If this is the case, you can attach a custom delegate class, which will be notified when the state of the connection changes, so you can run whatever code you need. Adding to Virtualization framework's storage options is Non-Volatile Memory express, or NVMe. NVMe is a standardized technology enabled in many Linux kernels, and its applications are more specific, so let's start with why you might want to use it. For a vast majority of use-cases, the paravirtualized interface provided by virtio block storage is the easiest and fastest to use. This is certainly the case for virtual Macs. But some Linux virtual machines don't have virtio drivers. These may be kernels that are not built to run in virtual environments. What these kernels often do have are drivers for NVMe controller devices. In macOS Sonoma, NVMe controller devices are emulated by Virtualization framework, allowing more operating systems to be run in virtual machines. To configure NVMe, use the new device type when building your virtual machine. NVMe is for Linux virtual machines only, and, of course, also supports NBD. And now, with the Mac keyboard, Apple-specific keypresses are captured by a virtual Mac. Meaning you can use the Globe key for features like language switching, or even emoting in a virtual Mac. Now let's talk about Rosetta 2. Rosetta 2, in a Linux virtual machine, is the same technology used on macOS, And in macOS Sonoma, performance improvements mean Rosetta 2 runs even faster in a virtual Linux environment. Let's dive into how this is possible.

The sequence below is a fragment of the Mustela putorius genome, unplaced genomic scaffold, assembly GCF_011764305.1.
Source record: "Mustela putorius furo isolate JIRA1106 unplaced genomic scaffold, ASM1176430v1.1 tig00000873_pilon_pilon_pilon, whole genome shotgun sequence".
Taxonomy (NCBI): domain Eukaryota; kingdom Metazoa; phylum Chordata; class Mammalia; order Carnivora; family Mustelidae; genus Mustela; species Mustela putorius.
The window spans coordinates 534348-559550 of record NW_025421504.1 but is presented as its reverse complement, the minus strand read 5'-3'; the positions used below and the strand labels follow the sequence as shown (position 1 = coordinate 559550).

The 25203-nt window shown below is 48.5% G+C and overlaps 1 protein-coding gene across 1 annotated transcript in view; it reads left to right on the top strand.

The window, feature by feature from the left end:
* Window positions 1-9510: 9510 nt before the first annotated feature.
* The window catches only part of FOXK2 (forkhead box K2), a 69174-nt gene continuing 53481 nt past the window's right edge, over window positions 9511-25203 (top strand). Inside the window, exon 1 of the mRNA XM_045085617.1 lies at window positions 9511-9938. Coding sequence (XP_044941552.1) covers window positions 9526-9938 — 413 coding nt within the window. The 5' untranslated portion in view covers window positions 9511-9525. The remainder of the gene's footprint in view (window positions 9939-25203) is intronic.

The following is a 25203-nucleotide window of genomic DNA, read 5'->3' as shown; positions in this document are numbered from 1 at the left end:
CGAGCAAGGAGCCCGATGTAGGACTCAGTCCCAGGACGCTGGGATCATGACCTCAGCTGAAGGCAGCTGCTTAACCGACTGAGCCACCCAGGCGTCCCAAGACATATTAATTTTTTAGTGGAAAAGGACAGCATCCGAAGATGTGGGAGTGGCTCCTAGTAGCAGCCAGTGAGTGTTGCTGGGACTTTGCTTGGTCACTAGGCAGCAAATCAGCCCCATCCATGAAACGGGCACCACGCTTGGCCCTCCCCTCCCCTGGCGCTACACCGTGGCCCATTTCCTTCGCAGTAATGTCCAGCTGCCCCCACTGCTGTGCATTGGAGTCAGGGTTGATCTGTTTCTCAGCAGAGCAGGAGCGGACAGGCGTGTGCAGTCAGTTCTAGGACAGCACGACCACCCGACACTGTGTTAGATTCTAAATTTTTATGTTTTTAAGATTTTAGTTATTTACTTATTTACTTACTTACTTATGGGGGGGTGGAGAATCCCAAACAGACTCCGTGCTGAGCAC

Rosetta 2 translates executable pages on-demand, which allows it to launch the executable much faster than if it had to wait to translate the entire x86_64 application. But this also means that while the application is running, Rosetta 2 must stop execution periodically to translate new regions of code. This overhead is likely to be the most noticeable when the application has just started running, as code needs to be translated for the very first time. But if I launched another application that linked against the same libraries or ran the same executables, Rosetta 2 has to do all that work over again, even though that code has already been translated. This problem can be solved with caching. Whenever a library or executable binary is translated, Rosetta 2 saves the result in a cache on disk and shares that with any other application that needs it, avoiding unnecessary retranslation overhead. In macOS Sonoma, Virtualization framework brings this optimization to Linux virtual machines with a new runtime daemon. There are two steps you will need to take, to set this up. First, there is a new API to configure the communication channel between the Rosetta 2 runtime and the new caching daemon. And then, you'll need to launch the daemon in the virtual machine. The Rosetta 2 runtime and the new daemon will now run alongside each other in the virtual machine. The two programs communicate with Virtualization framework to establish a connection. Dynamic linker requests, among others, will be forwarded to the daemon, which manages the cache, and the Rosetta 2 runtime will fetch pre-translated binaries directly from the daemon, eliminating the retranslation overhead. You'll see the biggest impact on exec-heavy tasks like compilation or package installation. Virtualization framework allows you to bring so many great options to your applications. Let's talk about ways to get started. Consider using the resizable display for both virtual Macs and Linux virtual machines. It significantly improves the user experience with a single line of code. The Mac keyboard is specifically designed to work seamlessly with the newest virtual Macs, Configuring virtual Macs with this device is an easy way to boost the user experience. A few of these features are building blocks that you can use to build powerful experiences. The ability to save a virtual machine is one example. Start investigating how rewinding or saving progress fits into your application. And the flexibility offered by NBD is incredible. NBD can unlock a lot of possibilities for applications needing custom IO. This is just the beginning of what virtual machines can do in macOS Sonoma. Thank you. The Virtualization team can't wait to see what you build. ♪ ♪